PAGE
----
A professor of American studies at the University of Maryland-Baltimore County, Mr. Belasco is one of a growing number of scholars interested in the historical, social, and cultural meanings of food. Most of the panels at the conference – a joint meeting of the association for the Study of Food and Society and the Society for Agriculture and Human Values – were filled by nutritionists, rural sociologists, and political economists, who talked about sustainable agriculture, food security, and farmers' rights. But many of the participants were historians, philosophers, folklorists, or literary scholars, discussing what we can learn about human nature and particular societies from the way people cook, eat, market, and talk about food. Mr. Belasco, for example, didn't give advertising all the credit for rice's rebirth. He also pointed to the modernist search for "authenticity," a postmodern desire to incorporate the Other, and the recent tendency to think of meals as medicine. "Grains have been recast as protective and life-sustaining," he said. At panel sessions and over elegant meals featuring organic produce or one of Toronto's 80 different ethnic cuisines, other scholars talked about food as a symbol of power, an aesthetic display, a community ritual, and an expression of ideology or identity. (Article from The Chronicle of Higher Education, by Jennifer K.Ruark) 6. The author is writing about a conference that took place in A) B) C) D) the USA. the UK. Canada. Japan.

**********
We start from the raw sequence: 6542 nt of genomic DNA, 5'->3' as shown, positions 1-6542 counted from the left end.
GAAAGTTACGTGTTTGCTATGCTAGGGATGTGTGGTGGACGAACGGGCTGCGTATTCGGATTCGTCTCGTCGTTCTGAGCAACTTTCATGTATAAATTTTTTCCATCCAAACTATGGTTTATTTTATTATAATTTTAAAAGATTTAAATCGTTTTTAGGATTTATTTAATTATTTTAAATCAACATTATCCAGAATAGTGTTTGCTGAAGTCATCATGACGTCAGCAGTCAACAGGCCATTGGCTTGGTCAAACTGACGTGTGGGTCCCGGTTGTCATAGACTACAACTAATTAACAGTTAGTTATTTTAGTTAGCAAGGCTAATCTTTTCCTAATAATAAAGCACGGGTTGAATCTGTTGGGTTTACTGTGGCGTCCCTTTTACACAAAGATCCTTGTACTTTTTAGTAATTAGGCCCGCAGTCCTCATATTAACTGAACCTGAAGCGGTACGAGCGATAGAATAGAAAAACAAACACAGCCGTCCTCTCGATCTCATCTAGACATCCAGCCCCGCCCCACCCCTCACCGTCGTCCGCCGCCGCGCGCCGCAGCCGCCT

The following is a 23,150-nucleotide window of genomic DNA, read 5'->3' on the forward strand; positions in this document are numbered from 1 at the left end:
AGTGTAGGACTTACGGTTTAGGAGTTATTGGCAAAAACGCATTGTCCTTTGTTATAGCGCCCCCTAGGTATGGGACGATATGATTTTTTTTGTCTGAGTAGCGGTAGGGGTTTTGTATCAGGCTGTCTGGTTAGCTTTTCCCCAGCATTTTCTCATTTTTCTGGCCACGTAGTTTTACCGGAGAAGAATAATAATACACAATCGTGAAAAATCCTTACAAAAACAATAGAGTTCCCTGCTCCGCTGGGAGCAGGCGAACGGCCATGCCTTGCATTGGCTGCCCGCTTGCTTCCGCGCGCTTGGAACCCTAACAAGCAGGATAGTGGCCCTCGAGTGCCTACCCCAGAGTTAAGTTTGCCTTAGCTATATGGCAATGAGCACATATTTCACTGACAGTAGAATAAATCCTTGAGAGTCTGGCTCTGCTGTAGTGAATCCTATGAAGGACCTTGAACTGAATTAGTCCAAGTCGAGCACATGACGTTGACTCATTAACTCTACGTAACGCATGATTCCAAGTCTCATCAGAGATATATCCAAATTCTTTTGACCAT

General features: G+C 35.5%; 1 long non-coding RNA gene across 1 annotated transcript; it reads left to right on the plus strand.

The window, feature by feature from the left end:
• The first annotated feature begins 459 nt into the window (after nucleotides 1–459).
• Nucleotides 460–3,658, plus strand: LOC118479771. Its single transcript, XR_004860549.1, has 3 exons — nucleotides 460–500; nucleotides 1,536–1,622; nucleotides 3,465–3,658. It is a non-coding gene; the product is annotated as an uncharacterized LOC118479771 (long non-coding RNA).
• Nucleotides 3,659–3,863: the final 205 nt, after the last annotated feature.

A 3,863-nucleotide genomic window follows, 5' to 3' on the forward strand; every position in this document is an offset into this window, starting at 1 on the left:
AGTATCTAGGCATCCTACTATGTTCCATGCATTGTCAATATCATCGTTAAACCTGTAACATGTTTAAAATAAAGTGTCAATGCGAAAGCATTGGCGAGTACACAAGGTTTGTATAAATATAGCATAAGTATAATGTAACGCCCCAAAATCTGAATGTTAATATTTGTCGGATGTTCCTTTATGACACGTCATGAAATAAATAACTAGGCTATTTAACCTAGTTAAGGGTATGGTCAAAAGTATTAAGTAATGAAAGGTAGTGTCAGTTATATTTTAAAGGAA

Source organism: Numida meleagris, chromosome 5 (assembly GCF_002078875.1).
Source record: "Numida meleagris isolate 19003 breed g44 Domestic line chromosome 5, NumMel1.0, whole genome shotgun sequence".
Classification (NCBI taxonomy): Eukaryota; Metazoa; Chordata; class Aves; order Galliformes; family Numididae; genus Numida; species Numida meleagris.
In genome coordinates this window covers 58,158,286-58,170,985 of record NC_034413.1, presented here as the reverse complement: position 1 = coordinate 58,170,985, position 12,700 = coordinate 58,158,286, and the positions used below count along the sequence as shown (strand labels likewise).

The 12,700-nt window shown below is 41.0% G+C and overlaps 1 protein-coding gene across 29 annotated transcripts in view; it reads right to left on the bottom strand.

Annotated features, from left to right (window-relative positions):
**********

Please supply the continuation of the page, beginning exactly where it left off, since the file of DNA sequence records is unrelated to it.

7. Mr. Belasco’s specialty is compared to rice because A) B) C) D) it is appreciated by many people nowadays. it used to be considered fashionable. it was available at the conference. it is clearly too ordinary.